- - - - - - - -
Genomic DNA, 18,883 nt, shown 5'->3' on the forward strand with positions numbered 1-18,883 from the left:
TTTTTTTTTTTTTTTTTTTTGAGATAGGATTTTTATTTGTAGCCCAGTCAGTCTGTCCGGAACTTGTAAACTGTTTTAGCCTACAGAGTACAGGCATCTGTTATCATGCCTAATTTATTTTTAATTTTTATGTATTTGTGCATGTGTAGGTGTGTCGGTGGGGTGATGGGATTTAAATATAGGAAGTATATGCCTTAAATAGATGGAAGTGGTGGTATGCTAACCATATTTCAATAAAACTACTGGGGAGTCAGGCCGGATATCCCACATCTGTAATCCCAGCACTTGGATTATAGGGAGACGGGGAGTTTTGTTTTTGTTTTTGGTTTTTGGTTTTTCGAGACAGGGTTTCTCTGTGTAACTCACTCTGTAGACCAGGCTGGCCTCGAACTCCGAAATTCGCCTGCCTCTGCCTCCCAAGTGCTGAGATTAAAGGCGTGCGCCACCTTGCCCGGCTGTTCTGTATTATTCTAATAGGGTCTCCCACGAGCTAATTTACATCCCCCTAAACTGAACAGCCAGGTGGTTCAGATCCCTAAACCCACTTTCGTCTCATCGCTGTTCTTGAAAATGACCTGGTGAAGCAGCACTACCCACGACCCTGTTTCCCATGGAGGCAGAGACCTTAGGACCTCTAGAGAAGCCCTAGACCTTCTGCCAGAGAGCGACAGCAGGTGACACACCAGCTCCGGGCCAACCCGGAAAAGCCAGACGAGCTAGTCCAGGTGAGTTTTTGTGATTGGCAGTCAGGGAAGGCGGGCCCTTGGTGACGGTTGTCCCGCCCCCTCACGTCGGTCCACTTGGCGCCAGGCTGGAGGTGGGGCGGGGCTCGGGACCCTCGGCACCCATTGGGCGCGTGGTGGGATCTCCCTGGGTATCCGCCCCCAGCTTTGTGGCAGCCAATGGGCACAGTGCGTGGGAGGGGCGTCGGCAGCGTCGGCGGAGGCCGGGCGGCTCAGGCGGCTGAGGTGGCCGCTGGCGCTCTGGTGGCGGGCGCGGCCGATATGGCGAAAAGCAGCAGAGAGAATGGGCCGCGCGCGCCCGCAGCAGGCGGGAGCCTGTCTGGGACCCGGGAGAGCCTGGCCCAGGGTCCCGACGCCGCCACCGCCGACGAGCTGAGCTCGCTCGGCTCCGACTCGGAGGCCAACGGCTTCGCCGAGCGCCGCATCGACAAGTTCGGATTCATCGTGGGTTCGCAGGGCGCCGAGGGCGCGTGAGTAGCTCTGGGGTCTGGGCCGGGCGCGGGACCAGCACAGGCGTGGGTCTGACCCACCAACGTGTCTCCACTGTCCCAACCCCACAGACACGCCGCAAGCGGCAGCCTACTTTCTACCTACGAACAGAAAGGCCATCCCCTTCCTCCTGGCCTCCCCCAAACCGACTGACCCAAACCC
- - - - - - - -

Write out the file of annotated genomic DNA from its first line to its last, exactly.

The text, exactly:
Genomic DNA, 18,883 nt, shown 5'->3' on the forward strand with positions numbered 1-18,883 from the left:
TTTTTTTTTTTTTTTTTTTTGAGATAGGATTTTTATTTGTAGCCCAGTCAGTCTGTCCGGAACTTGTAAACTGTTTTAGCCTACAGAGTACAGGCATCTGTTATCATGCCTAATTTATTTTTAATTTTTATGTATTTGTGCATGTGTAGGTGTGTCGGTGGGGTGATGGGATTTAAATATAGGAAGTATATGCCTTAAATAGATGGAAGTGGTGGTATGCTAACCATATTTCAATAAAACTACTGGGGAGTCAGGCCGGATATCCCACATCTGTAATCCCAGCACTTGGATTATAGGGAGACGGGGAGTTTTGTTTTTGTTTTTGGTTTTTGGTTTTTCGAGACAGGGTTTCTCTGTGTAACTCACTCTGTAGACCAGGCTGGCCTCGAACTCCGAAATTCGCCTGCCTCTGCCTCCCAAGTGCTGAGATTAAAGGCGTGCGCCACCTTGCCCGGCTGTTCTGTATTATTCTAATAGGGTCTCCCACGAGCTAATTTACATCCCCCTAAACTGAACAGCCAGGTGGTTCAGATCCCTAAACCCACTTTCGTCTCATCGCTGTTCTTGAAAATGACCTGGTGAAGCAGCACTACCCACGACCCTGTTTCCCATGGAGGCAGAGACCTTAGGACCTCTAGAGAAGCCCTAGACCTTCTGCCAGAGAGCGACAGCAGGTGACACACCAGCTCCGGGCCAACCCGGAAAAGCCAGACGAGCTAGTCCAGGTGAGTTTTTGTGATTGGCAGTCAGGGAAGGCGGGCCCTTGGTGACGGTTGTCCCGCCCCCTCACGTCGGTCCACTTGGCGCCAGGCTGGAGGTGGGGCGGGGCTCGGGACCCTCGGCACCCATTGGGCGCGTGGTGGGATCTCCCTGGGTATCCGCCCCCAGCTTTGTGGCAGCCAATGGGCACAGTGCGTGGGAGGGGCGTCGGCAGCGTCGGCGGAGGCCGGGCGGCTCAGGCGGCTGAGGTGGCCGCTGGCGCTCTGGTGGCGGGCGCGGCCGATATGGCGAAAAGCAGCAGAGAGAATGGGCCGCGCGCGCCCGCAGCAGGCGGGAGCCTGTCTGGGACCCGGGAGAGCCTGGCCCAGGGTCCCGACGCCGCCACCGCCGACGAGCTGAGCTCGCTCGGCTCCGACTCGGAGGCCAACGGCTTCGCCGAGCGCCGCATCGACAAGTTCGGATTCATCGTGGGTTCGCAGGGCGCCGAGGGCGCGTGAGTAGCTCTGGGGTCTGGGCCGGGCGCGGGACCAGCACAGGCGTGGGTCTGACCCACCAACGTGTCTCCACTGTCCCAACCCCACAGACACGCCGCAAGCGGCAGCCTACTTTCTACCTACGAACAGAAAGGCCATCCCCTTCCTCCTGGCCTCCCCCAAACCGACTGACCCAAACCC